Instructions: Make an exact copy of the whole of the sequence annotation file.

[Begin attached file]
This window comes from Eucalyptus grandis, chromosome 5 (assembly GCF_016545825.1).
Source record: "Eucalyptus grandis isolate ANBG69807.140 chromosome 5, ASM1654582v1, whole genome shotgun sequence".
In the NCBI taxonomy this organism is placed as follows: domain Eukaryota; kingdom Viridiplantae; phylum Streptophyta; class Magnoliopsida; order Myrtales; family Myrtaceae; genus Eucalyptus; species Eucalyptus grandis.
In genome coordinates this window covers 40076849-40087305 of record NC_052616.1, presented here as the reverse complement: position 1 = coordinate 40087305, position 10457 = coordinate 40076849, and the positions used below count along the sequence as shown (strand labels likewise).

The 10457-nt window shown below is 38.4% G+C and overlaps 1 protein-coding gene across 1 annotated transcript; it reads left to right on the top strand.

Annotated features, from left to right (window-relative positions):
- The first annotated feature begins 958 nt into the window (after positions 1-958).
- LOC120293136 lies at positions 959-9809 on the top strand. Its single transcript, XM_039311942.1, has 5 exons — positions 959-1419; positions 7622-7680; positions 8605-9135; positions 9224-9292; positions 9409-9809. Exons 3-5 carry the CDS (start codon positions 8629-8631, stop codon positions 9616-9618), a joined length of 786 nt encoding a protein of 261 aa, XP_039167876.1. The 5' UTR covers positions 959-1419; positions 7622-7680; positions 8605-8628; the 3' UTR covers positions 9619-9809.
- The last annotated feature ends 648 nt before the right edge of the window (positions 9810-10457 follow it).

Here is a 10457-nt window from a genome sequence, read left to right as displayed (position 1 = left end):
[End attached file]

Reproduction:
This window comes from Eucalyptus grandis, chromosome 5 (assembly GCF_016545825.1).
Source record: "Eucalyptus grandis isolate ANBG69807.140 chromosome 5, ASM1654582v1, whole genome shotgun sequence".
In the NCBI taxonomy this organism is placed as follows: domain Eukaryota; kingdom Viridiplantae; phylum Streptophyta; class Magnoliopsida; order Myrtales; family Myrtaceae; genus Eucalyptus; species Eucalyptus grandis.
In genome coordinates this window covers 40076849-40087305 of record NC_052616.1, presented here as the reverse complement: position 1 = coordinate 40087305, position 10457 = coordinate 40076849, and the positions used below count along the sequence as shown (strand labels likewise).

The 10457-nt window shown below is 38.4% G+C and overlaps 1 protein-coding gene across 1 annotated transcript; it reads left to right on the top strand.

Annotated features, from left to right (window-relative positions):
- The first annotated feature begins 958 nt into the window (after positions 1-958).
- LOC120293136 lies at positions 959-9809 on the top strand. Its single transcript, XM_039311942.1, has 5 exons — positions 959-1419; positions 7622-7680; positions 8605-9135; positions 9224-9292; positions 9409-9809. Exons 3-5 carry the CDS (start codon positions 8629-8631, stop codon positions 9616-9618), a joined length of 786 nt encoding a protein of 261 aa, XP_039167876.1. The 5' UTR covers positions 959-1419; positions 7622-7680; positions 8605-8628; the 3' UTR covers positions 9619-9809.
- The last annotated feature ends 648 nt before the right edge of the window (positions 9810-10457 follow it).

Here is a 10457-nt window from a genome sequence, read left to right as displayed (position 1 = left end):